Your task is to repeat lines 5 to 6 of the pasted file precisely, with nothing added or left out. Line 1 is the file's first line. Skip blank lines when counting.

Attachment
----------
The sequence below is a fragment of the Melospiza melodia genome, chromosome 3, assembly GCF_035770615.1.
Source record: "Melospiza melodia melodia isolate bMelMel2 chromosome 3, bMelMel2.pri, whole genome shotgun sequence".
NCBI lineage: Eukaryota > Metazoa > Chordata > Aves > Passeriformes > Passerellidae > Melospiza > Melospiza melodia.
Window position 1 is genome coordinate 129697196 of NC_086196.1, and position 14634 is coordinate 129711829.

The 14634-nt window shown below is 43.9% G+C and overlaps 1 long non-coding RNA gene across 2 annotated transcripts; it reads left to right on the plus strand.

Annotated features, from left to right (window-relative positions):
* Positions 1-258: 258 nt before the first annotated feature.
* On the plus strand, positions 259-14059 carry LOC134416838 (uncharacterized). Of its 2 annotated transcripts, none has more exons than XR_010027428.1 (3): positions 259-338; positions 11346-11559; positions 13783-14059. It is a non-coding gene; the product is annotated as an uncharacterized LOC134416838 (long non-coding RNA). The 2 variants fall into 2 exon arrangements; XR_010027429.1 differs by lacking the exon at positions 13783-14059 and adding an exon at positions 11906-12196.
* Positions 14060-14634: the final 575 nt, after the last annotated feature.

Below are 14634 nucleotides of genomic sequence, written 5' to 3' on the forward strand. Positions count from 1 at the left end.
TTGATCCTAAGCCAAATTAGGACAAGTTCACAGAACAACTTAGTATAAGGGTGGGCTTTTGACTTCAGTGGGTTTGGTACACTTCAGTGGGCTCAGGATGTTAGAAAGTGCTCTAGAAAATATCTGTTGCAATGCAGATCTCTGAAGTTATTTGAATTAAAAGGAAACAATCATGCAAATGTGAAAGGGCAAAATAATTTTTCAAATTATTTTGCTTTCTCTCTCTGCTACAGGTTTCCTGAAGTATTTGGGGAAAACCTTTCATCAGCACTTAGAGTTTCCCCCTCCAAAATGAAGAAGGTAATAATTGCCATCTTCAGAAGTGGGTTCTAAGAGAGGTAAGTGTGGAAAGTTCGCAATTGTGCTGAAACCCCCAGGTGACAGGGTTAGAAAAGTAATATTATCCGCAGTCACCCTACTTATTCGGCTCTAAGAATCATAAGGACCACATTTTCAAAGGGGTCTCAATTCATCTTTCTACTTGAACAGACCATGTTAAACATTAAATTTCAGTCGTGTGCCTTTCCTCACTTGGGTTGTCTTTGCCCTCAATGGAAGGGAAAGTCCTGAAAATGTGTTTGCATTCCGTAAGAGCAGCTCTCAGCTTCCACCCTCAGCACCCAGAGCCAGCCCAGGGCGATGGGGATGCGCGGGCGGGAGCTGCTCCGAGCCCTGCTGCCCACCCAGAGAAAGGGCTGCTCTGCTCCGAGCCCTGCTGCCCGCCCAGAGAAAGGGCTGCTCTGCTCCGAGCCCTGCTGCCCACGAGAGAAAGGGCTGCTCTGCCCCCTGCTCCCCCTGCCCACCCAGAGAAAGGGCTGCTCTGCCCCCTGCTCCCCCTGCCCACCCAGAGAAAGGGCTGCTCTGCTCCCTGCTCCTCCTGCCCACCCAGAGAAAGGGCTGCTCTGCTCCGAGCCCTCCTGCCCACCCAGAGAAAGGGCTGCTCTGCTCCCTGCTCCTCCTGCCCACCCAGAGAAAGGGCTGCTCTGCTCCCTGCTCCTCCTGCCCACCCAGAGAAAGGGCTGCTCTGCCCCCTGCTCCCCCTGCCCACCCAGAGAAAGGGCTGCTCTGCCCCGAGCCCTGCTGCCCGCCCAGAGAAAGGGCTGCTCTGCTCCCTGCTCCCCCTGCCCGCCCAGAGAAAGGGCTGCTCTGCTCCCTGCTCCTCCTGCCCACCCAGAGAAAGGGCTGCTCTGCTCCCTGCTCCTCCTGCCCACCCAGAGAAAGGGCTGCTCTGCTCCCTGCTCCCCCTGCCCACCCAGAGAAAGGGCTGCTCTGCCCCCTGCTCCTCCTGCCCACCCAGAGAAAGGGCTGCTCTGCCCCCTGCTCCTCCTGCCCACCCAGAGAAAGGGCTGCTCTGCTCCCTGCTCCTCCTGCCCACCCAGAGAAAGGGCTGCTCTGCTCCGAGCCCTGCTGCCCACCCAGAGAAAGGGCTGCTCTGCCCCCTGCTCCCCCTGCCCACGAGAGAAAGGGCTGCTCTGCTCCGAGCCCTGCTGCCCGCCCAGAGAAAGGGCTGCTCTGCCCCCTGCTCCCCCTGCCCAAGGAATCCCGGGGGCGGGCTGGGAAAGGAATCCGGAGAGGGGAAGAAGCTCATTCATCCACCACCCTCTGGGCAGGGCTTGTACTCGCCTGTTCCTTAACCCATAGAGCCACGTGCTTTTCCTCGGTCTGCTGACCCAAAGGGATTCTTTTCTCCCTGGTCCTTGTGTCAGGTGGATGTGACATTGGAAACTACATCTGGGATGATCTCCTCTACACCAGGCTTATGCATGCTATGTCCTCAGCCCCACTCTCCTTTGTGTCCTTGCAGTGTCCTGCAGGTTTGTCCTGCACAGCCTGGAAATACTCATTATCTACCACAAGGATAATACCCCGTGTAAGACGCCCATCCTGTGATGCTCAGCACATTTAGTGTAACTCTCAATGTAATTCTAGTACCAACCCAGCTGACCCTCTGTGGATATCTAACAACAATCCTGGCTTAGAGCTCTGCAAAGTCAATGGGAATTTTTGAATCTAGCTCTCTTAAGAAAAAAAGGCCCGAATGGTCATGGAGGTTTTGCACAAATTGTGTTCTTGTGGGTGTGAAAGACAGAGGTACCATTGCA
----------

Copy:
The 14634-nt window shown below is 43.9% G+C and overlaps 1 long non-coding RNA gene across 2 annotated transcripts; it reads left to right on the plus strand.

Annotated features, from left to right (window-relative positions):